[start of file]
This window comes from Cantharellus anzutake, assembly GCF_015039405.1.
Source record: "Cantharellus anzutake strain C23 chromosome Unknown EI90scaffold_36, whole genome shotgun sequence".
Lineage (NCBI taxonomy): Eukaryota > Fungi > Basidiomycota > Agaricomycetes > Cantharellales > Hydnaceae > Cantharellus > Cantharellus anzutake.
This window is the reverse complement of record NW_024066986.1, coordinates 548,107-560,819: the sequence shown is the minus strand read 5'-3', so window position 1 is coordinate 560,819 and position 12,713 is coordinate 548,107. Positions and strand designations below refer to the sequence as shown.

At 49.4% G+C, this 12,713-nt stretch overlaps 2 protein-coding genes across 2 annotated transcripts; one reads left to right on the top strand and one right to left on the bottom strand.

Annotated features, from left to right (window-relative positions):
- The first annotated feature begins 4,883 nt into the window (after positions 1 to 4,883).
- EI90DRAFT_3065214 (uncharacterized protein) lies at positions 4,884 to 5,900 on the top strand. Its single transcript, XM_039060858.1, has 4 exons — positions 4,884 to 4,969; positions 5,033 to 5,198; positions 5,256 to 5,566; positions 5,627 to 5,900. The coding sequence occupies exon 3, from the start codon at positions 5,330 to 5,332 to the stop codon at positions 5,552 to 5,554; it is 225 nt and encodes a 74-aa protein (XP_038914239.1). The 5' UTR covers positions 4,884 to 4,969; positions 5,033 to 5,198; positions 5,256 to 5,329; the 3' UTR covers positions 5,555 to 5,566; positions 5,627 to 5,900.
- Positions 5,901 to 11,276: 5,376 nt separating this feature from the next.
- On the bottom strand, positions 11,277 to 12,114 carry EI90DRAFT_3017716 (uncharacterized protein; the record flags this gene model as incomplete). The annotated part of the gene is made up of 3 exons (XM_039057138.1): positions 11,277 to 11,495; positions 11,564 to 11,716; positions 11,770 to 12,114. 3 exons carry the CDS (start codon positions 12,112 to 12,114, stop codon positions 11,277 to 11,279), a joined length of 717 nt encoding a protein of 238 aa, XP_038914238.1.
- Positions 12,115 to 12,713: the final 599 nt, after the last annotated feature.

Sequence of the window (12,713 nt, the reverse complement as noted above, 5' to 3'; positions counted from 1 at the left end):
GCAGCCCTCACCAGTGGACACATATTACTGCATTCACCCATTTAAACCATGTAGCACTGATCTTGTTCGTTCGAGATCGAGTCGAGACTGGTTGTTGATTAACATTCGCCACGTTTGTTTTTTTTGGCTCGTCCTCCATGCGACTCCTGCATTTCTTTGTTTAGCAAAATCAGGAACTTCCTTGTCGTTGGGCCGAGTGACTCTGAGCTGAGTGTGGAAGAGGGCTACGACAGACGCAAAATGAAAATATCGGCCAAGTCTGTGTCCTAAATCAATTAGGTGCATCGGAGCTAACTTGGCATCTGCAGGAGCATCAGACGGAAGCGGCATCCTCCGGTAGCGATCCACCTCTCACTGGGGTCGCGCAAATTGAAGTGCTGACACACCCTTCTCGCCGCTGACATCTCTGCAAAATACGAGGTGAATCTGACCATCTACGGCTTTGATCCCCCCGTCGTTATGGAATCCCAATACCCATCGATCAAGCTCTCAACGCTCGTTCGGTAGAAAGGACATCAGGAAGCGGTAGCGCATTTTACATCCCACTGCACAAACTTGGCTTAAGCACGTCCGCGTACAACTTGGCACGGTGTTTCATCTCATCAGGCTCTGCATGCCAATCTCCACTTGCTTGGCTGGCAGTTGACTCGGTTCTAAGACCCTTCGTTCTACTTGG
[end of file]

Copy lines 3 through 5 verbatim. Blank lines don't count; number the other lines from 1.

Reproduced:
Lineage (NCBI taxonomy): Eukaryota > Fungi > Basidiomycota > Agaricomycetes > Cantharellales > Hydnaceae > Cantharellus > Cantharellus anzutake.
This window is the reverse complement of record NW_024066986.1, coordinates 548,107-560,819: the sequence shown is the minus strand read 5'-3', so window position 1 is coordinate 560,819 and position 12,713 is coordinate 548,107. Positions and strand designations below refer to the sequence as shown.

At 49.4% G+C, this 12,713-nt stretch overlaps 2 protein-coding genes across 2 annotated transcripts; one reads left to right on the top strand and one right to left on the bottom strand.